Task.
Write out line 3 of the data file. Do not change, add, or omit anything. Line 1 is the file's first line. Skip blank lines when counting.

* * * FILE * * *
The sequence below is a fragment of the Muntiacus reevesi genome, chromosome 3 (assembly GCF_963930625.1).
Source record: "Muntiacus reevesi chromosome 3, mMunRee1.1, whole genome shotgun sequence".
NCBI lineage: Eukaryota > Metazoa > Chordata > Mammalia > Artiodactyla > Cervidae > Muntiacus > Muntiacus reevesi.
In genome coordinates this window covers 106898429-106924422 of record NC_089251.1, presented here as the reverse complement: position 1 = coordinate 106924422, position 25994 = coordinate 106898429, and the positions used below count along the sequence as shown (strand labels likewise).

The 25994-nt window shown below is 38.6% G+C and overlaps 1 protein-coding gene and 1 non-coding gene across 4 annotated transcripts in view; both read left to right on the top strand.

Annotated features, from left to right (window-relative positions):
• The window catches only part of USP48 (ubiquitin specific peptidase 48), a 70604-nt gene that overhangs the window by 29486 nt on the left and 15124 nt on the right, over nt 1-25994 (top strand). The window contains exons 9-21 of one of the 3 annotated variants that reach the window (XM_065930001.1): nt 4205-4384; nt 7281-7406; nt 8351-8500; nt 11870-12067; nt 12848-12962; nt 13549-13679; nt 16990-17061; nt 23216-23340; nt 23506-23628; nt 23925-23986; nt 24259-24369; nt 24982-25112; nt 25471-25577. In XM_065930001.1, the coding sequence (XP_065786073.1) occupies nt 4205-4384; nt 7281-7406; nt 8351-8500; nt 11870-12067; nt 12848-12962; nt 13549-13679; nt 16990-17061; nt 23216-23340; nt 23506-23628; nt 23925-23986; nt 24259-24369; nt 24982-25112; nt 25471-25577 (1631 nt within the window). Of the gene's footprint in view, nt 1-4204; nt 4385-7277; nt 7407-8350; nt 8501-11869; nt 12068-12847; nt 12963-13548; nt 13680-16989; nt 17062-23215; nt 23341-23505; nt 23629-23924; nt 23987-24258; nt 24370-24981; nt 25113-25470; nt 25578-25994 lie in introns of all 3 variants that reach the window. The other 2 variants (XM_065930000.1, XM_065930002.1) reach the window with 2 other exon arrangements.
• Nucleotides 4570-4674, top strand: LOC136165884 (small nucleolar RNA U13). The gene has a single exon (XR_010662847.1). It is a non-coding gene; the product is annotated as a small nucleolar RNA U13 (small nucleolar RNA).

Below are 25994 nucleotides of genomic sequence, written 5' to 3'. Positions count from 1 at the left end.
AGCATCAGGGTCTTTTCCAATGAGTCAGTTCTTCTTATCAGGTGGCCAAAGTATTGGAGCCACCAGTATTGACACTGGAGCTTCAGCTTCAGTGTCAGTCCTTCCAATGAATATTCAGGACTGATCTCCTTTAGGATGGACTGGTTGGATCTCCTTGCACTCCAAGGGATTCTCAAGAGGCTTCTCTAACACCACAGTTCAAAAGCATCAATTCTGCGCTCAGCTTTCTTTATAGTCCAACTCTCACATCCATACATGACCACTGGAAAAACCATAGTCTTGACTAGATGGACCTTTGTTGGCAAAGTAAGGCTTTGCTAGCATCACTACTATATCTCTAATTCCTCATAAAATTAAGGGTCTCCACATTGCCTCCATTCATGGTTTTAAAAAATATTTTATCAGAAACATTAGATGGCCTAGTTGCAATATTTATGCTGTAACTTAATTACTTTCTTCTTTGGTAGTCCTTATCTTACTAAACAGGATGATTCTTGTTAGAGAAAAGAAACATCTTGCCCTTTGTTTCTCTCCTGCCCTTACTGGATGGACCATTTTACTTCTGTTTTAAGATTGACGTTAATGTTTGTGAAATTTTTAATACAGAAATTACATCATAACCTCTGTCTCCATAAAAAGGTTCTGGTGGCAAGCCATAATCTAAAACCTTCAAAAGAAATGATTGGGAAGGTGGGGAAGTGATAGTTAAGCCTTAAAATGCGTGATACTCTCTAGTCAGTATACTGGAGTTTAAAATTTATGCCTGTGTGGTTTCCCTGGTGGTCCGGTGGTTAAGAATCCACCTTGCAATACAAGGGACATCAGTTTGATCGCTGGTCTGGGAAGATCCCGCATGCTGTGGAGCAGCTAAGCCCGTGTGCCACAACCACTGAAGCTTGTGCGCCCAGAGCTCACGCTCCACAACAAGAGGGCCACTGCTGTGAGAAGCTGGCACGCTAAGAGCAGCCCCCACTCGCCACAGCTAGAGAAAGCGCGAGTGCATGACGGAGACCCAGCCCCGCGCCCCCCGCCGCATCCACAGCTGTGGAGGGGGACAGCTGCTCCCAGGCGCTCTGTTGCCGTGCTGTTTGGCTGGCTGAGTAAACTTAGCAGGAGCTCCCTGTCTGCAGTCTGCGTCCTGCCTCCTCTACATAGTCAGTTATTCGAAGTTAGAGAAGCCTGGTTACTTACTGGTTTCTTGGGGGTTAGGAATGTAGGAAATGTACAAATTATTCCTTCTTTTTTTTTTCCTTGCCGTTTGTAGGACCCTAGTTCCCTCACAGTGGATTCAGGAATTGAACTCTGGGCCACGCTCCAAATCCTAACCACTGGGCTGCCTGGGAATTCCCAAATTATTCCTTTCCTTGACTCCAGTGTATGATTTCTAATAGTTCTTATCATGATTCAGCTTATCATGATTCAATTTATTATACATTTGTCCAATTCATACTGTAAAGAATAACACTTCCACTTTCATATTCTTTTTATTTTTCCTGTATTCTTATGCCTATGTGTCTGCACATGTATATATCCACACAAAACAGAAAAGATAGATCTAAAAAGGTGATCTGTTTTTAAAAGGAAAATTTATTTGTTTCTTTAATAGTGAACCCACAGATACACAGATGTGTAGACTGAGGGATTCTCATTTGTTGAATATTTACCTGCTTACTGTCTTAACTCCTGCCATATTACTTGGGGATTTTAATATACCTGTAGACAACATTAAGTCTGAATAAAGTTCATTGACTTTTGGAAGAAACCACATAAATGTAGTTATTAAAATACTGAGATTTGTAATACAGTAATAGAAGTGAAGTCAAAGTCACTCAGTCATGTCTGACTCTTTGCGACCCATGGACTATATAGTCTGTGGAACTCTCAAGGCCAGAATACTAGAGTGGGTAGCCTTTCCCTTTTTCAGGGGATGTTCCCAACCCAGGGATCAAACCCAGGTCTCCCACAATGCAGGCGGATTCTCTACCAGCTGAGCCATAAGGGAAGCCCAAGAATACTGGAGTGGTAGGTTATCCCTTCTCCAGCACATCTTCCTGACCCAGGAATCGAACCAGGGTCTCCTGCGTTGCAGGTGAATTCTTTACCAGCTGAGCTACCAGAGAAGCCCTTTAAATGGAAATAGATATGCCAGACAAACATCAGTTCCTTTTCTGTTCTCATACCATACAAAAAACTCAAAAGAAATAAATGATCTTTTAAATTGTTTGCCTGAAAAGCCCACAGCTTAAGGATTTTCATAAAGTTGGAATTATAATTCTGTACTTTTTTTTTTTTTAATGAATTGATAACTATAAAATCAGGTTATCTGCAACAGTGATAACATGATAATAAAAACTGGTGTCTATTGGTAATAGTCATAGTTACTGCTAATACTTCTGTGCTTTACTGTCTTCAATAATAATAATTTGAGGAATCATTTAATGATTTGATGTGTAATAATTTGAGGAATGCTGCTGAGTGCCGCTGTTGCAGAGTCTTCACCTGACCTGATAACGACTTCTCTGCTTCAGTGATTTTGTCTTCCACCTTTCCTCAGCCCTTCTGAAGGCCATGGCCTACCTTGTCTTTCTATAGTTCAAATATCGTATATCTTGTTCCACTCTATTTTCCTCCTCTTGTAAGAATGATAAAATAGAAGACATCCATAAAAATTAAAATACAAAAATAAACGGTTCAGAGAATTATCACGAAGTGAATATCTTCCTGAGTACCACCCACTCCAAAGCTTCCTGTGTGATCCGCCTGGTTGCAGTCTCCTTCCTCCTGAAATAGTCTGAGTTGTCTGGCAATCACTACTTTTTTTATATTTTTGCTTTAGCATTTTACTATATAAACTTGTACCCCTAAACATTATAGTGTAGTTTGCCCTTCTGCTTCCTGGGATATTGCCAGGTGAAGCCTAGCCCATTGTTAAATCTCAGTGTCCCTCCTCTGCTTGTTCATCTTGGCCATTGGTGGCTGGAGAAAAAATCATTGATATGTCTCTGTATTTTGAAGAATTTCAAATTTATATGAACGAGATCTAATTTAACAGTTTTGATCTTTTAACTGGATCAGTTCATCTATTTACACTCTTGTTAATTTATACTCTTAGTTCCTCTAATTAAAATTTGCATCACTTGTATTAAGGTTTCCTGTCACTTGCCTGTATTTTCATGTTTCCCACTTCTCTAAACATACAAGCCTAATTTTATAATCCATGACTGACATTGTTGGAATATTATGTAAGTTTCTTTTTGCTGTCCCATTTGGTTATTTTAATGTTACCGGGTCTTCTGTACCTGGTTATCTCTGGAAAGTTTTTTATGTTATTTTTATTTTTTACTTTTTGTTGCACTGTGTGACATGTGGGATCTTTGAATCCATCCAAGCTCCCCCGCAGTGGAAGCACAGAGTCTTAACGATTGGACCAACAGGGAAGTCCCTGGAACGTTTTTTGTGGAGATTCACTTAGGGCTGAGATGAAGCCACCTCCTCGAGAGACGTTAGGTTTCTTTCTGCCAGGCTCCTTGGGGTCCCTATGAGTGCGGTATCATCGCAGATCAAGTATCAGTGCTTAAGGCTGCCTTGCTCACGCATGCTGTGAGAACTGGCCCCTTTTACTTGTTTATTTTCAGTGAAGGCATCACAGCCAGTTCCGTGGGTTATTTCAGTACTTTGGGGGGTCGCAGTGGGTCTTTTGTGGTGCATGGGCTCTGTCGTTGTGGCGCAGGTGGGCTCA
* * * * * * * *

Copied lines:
NCBI lineage: Eukaryota > Metazoa > Chordata > Mammalia > Artiodactyla > Cervidae > Muntiacus > Muntiacus reevesi.